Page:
Each semester the CMB Program offers a "Short Course" entitled Advanced Topics in Molecular Biology. The course is a mini-symposium composed of a series of 4-5 presentations over several weeks on a specific thematic topic. The topic and speakers are selected by CMB student volunteers. Leading investigators in the field are invited by students to visit the University as symposium speakers. These courses enable students to obtain intensive exposure to high-profile research areas, and to have opportunities to interact with the speakers in multiple contexts, including formal discussions, informal meals, chalk talks, and one-to-one meetings (particularly if they are hosting the speaker). Such interactions have helped some senior CMB students find excellent postdoctoral labs.

The sessions are open to the University community, and attract large audiences who attend for updates on state-of-the-art research.

Advisory Prerequisite: Graduate standing.

ECON 395 — Topics in Economics and Economic Policy
Section 001, LEC
The Economics of Waste (MEETS JAN 4 — FEB 1 ONLY). (Drop/Add deadline=Jan. 24).

Instructor: Porter,Richard C; homepage

WN 2007
Credits: 1
Other: Minicourse

During the last quarter century, America has woken up to the fact that we have waste problems. As a result, waste of all kinds has become heavily regulated. In this course, the entire waste-scape is viewed — mining waste, agricultural waste, packaging waste, household trash collection, landfills, incinerators, litter, mandatory deposits (on beverage containers or on hazardous wastes), interstate and international waste trade, recycling (lots on this), hazardous waste, Superfund, low-level radioactive waste, and spent nuclear-reactor fuel.

This one-month, one-credit course will examine how federal, state, and local governments have undertaken the regulation of waste and what the effects of regulation have been on economic efficiency, health, and the environment.

There are three prerequisites: 1) Economics 101; 2) interest in learning how to analyze economic policy issues, especially those concerned with waste and recycling; and 3) willingness to recall and use algebra, graphs, and other tools of analysis that you studied in the introductory microeconomics course. (Be warned: In the past, students who had trouble with the theory in Econ 101 have found the theory in this course to be hard.) Each class (except the first and the last) will begin with a short quiz to ensure your attendance and careful prior reading of that day's textbook assignment (some 40+ pages per class). There will be no make-up quizzes except by prior arrangement. Following the quiz, since the textbook is the lecture, each class will be entirely discussion (and on some days, some lecturing on difficult parts of the text). The course grade will be: 50 percent comprised of the average of the seven quiz grades; 25 percent for the grade on a short paper, dealing with a specific real-world waste problem and its attendant policies (and requiring more legwork than library); and 25 percent of the grade on a last-class final exam stressing use of the economic analysis of the textbook.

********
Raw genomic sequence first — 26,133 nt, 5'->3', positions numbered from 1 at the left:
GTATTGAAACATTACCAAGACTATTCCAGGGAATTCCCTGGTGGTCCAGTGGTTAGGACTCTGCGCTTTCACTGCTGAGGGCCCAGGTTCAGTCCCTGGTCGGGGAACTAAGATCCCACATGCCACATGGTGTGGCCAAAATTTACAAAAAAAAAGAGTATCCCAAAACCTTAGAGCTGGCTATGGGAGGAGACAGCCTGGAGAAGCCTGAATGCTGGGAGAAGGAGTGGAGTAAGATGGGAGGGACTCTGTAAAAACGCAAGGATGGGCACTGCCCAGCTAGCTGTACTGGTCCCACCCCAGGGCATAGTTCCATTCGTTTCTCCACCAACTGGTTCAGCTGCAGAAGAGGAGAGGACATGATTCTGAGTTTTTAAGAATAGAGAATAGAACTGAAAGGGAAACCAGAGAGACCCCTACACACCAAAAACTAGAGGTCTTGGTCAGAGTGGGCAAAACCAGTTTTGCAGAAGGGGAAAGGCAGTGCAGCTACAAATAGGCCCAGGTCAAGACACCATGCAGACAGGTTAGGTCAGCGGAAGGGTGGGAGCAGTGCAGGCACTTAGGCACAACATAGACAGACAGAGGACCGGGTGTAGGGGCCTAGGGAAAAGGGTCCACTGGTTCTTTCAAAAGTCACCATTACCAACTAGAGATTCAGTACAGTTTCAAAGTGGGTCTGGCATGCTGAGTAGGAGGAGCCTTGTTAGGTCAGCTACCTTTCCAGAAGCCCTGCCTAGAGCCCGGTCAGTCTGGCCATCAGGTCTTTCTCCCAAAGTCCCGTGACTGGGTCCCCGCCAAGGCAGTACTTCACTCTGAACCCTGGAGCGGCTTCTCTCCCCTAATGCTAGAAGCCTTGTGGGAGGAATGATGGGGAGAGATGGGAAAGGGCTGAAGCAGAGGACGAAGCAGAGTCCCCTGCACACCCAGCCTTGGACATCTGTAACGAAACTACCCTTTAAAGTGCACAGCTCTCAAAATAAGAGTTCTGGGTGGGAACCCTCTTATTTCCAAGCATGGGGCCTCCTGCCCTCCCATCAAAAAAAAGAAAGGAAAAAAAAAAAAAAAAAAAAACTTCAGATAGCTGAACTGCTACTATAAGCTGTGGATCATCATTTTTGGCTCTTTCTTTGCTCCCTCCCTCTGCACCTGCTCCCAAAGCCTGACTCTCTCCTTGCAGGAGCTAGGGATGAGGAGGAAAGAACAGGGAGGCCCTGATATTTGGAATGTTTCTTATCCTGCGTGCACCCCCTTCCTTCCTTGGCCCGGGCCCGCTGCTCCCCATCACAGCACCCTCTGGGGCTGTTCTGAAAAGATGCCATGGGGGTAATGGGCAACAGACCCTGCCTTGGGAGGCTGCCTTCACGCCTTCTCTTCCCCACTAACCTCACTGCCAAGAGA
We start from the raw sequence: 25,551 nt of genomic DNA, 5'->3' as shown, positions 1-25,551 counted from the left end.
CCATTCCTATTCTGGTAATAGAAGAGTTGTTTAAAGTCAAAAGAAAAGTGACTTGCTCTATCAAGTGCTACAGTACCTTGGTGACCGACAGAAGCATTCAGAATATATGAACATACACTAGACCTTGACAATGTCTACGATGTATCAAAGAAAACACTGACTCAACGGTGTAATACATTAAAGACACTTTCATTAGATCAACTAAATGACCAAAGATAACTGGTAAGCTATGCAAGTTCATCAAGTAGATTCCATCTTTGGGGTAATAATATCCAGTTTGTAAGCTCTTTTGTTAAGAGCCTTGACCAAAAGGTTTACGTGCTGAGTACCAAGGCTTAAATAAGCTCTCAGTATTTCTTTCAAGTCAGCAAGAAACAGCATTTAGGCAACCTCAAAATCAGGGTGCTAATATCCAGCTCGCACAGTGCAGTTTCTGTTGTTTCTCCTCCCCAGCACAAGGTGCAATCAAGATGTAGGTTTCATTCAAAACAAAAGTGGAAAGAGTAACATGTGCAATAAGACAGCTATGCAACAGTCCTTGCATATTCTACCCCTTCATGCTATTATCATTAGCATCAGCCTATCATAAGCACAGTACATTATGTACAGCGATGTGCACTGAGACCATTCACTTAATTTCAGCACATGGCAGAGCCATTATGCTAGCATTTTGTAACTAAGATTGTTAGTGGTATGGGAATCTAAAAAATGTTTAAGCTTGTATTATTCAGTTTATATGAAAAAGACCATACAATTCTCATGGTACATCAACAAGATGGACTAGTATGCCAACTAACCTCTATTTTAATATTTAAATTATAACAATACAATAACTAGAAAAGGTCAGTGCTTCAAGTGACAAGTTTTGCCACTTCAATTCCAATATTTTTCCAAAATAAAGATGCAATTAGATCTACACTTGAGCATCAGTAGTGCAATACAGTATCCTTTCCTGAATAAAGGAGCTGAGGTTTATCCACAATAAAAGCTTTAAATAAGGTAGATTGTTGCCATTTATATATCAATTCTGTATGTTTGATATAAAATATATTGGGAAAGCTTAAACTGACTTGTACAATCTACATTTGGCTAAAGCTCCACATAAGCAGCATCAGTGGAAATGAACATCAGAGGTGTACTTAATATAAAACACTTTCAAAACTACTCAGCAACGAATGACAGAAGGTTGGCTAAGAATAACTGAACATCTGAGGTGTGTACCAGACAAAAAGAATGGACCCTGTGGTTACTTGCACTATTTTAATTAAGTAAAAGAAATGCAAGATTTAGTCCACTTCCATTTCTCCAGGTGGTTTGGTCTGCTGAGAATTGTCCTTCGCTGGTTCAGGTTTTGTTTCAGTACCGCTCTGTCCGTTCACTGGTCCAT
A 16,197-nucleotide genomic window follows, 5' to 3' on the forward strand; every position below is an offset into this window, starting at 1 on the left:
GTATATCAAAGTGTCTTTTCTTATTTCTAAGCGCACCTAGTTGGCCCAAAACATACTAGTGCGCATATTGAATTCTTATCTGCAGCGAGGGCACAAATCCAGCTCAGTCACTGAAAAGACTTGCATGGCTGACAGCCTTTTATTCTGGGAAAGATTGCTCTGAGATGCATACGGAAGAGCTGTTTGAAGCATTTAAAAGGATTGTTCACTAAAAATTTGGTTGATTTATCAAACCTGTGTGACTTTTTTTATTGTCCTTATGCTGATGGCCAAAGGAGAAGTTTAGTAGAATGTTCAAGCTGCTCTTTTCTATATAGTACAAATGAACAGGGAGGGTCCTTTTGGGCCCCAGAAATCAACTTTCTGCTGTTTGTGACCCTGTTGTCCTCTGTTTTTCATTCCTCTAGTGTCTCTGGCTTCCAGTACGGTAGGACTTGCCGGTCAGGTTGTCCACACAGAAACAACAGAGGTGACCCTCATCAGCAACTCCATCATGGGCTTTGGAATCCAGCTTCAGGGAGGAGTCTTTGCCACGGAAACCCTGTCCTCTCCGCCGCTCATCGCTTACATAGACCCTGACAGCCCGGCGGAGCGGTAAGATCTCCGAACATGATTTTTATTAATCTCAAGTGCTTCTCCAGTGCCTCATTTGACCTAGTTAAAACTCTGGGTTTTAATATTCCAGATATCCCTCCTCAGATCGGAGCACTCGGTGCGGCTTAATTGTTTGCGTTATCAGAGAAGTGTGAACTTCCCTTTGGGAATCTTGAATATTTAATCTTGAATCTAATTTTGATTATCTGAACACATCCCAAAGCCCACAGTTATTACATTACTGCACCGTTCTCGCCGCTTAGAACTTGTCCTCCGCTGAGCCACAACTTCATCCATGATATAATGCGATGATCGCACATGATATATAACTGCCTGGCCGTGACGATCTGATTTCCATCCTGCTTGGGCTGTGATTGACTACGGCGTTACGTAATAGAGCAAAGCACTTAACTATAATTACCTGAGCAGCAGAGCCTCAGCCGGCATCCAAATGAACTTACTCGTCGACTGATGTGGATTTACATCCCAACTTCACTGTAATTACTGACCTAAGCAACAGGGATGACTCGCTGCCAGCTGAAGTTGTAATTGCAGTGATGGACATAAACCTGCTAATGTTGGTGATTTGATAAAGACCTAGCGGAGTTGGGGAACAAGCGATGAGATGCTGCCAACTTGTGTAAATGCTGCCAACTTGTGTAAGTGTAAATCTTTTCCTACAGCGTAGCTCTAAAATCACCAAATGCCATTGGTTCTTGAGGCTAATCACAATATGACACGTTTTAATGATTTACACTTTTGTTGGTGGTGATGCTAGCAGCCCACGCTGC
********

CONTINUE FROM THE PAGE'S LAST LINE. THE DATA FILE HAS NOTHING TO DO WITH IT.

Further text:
The textbook ("The Economics of Waste" published by Resources for the Future Press 2002) is in the UM libraries, so prospective enrollees can see what they are getting into. A new paperback copy costs $28, but cheaper used copies are available online.

Note the course times carefully: Tuesdays and Thursdays, 4:10-5:25 pm, 4 January — 1 February ONLY

Advisory Prerequisite: ECON 101 and 102.

ECON 395 — Topics in Economics and Economic Policy
Section 002, LEC
Growth, Inflation, and Depression (MEETS JAN 4 — FEB 23 ONLY). (Drop/Add deadline=Jan. 24).

Instructor: Barsky,Robert B; homepage

WN 2007
Credits: 1
Other: Minicourse

This course in applied macroeconomics combines theory, history, and statistics, focusing on the economic analysis of some outstanding historical episodes in the United States and Europe. The goal is not to establish chronology so much as to show how macroeconomic theory and simple statistical techniques can shed light on the causes of inflation, depression, and asset price fluctuations. Probable topics are: the Great Depression, the German hyperinflation, the stagflation of the 1970s, stabilization of inflation, macroeconomic determinants of stock price fluctuations, consumer confidence, and macroeconomic implications of oil price changes.

Advisory Prerequisite: ECON 101 and 102.

ECON 395 — Topics in Economics and Economic Policy
Section 004, LEC
Theory of Games (MEETS JAN 4 — MAR 15 ONLY). (Drop/Add deadline=Jan. 24).

Instructor: Hogan,Chad Augustine

WN 2007
Credits: 1
Other: Minicourse

Poker, chess and checkers may have more to do with economics than you think: many economic interactions share with these games a significant strategic dimension. To determine optimal courses of action, a participant in the market will often need to form conjectures about the behavior of others, and must always be cognizant of the fact that these others' actions are based on conjectures about her behavior as well.

The theory of games allows us deal with these sorts of complex decision-making scenarios. In this course we will look to develop insights into market behavior by studying and playing various market games. Far from a rigorous course in game theory, we strive to provide intuitive insights into the nature of economic games by playing through simple games in class, and analyzing the results. The games we consider will address issues a broad range of markets: examples include the oligopolistic oil market, the market for used cars and labor markets.